James Wong's - Homegrown Revolution


Posted on: December 2nd, 2012 by James Wong 73 Comments

Doll’s house-sized ‘watermelons’ that taste of pure cucumber with a tinge of lime. These little guys are officially the cutest food known to man & oh-so-easy to grow even for real beginners. Let me show you how to get started…


Cucamelons can be grown in pretty much the exact same way as regular cucumbers, only they are far easier. They don’t need the cover of a greenhouse, fancy pruning or training techniques and suffer from very few pests. Sow the seed from April to May indoors and plant out when all risk of frost is over. Give them a support the scramble over, keep well watered and that’s pretty much all you will need to do!

Harvest them when they are the size of a grape, but still nice and firm.

They make pretty, high-yielding vines that can be planted really close together to get the most out of a small space – as little as 15cm between plants around a trellis.

My harvest from just 4 plants!


Want to know where you can get your hands a little plant?

I have teamed up with the lovely plant geeks at Suttons Seeds to sell Cucamelon Seeds as part a brand new ‘Homegrown Revolution’ range of weird and wonderful edibles. Why now check ’em out?


The fruit can be eaten straight off the plant, or tossed with olives, slivers of pepper and a dousing of olive oil. Perfect for a quirky snack with drinks – or even popped like an olive in a cheeky martini.


To preserve their virtues right in to the depth of winter, you can even make cucamelon dill pickles. Fantastic in a simple ham sandwich or with a fancy cheeseboard.


They can be pickled whole, however slicing these little fruit in half and pre-salting them will result in far more crisp result – not to mention that fact that they will be ready in half the time.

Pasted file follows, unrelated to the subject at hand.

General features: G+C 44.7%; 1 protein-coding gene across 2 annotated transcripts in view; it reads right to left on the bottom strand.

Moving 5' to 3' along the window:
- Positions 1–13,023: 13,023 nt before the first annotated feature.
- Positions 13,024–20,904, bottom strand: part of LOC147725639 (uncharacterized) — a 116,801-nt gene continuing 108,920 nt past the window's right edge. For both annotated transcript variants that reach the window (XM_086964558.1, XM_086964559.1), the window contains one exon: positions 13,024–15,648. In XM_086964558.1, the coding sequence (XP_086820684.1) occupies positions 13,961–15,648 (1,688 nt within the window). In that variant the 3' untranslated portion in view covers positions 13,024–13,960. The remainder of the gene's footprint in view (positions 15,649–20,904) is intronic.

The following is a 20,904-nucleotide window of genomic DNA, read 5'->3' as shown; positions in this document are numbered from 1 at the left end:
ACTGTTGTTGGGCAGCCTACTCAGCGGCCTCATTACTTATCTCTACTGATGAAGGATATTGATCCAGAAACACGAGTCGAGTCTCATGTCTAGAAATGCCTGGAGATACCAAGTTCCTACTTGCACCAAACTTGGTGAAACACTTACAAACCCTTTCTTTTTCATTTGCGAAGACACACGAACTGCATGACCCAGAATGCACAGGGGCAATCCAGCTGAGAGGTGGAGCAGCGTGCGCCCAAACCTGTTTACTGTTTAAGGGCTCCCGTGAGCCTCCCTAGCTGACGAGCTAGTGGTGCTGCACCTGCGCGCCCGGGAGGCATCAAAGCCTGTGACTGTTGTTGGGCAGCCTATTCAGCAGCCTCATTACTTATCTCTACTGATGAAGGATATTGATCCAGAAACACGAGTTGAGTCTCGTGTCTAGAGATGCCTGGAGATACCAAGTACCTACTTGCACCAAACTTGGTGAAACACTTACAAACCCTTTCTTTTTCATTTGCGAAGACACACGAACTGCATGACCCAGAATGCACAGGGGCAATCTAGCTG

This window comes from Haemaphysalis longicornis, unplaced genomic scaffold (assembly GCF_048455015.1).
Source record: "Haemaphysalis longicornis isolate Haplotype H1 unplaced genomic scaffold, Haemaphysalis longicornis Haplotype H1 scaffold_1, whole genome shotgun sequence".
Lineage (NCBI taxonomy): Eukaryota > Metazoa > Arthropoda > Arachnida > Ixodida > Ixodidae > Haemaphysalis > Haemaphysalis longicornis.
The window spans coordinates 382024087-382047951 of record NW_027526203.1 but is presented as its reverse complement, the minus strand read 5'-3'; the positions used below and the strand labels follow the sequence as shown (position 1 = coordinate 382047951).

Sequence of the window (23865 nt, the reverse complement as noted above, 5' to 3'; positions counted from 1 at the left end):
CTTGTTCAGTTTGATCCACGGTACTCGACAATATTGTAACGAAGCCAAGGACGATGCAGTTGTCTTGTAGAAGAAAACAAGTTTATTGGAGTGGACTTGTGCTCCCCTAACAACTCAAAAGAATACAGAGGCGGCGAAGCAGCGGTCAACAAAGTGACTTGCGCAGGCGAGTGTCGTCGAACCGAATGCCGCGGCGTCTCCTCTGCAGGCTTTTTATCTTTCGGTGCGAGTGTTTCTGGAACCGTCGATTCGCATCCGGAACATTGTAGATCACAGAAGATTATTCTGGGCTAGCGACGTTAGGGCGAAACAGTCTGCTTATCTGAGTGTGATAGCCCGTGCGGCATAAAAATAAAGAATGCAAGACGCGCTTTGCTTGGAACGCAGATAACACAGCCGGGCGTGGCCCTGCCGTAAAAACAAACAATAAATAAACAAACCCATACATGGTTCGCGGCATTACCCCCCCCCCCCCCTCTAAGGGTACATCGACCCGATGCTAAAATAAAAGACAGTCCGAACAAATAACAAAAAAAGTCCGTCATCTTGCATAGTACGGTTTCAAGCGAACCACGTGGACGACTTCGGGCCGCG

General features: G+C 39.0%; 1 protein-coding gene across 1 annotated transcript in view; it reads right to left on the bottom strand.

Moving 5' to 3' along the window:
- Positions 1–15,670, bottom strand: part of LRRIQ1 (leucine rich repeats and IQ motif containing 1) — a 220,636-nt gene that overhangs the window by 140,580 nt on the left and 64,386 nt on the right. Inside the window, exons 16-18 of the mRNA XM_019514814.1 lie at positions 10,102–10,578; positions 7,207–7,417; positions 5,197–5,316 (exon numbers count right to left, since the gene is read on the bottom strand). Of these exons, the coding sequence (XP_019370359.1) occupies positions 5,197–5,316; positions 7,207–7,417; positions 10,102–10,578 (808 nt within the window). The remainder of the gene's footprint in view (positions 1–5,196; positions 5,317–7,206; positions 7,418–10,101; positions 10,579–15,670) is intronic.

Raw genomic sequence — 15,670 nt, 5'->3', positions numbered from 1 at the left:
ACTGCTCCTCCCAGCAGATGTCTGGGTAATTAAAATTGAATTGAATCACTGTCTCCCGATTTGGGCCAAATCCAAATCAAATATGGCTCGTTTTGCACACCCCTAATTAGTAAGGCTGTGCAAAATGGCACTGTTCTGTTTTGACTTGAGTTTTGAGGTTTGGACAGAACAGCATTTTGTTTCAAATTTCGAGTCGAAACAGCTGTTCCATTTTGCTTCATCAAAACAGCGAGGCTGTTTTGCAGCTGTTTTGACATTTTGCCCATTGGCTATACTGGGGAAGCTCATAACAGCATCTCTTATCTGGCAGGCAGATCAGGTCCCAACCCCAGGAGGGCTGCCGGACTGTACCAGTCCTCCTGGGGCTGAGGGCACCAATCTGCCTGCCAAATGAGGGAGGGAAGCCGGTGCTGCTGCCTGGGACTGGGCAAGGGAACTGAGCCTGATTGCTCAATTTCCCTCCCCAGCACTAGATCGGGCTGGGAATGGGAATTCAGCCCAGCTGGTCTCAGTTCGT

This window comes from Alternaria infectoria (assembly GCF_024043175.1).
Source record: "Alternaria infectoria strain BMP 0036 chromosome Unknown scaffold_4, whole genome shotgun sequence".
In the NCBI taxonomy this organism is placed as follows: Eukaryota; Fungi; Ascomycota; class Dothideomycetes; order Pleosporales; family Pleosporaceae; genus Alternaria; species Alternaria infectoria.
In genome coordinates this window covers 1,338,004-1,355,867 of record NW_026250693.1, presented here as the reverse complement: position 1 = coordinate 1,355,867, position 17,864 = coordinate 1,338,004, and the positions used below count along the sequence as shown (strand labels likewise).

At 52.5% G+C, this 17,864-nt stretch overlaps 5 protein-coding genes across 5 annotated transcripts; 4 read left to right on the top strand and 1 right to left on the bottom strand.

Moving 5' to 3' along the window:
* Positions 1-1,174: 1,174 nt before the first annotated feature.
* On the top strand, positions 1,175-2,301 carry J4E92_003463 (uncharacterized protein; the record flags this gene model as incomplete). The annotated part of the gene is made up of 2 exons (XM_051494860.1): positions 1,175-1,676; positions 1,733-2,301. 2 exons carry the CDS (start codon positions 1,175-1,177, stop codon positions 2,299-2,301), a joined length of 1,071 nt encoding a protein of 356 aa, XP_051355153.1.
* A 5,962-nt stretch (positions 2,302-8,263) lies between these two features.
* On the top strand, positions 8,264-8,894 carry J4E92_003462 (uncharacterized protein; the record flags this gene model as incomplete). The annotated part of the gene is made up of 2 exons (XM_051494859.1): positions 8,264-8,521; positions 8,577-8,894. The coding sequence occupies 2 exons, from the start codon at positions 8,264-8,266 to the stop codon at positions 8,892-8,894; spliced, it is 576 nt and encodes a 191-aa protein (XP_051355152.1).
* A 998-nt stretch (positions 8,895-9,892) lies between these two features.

Pre-salting simply involves sprinkling the sliced fruit with a really generous amount of sea salt in a colander (about 1 tbsp per cup of cucamelons) and setting them over a bowl for 20 minutes or so. This will draw out the excess water from the fruit, which prevents the fruit from diluting the vinegar during the pickling process.

After the 20 minutes are up give them a good rinse, pat dry with some paper towels and you are ready to go!

You can flavour the pickling vinegar with anything you fancy. My favourite mix combines dill, mint, pickling spice and a sprinkling of pink peppercorns. Add a generous sprinkling of sugar and salt and stir the mix to combine.

Adding an (optional) scrunched up vine or oak leaf will further help ensure a crisp result, as the tannins in the leaves will inhibit natural enzymes within the fruit that can cause softness.

Top up with a good quality vinegar to cover the fruit, seal the jar and give it a good shake.

Pop it in the fridge and they will be ready in a just a week!

For full instructions on how to grow, cook and eat Cucamelons check out pg 101 of my new book Homegrown Revolution!


73 Responses

  1. Rhizowen says:

    Hi James

    My Melothria plants frequently produce quite large roots by the end of the season, but I can’t find any references to their edibility. Have you tried them?

    • James Wong says: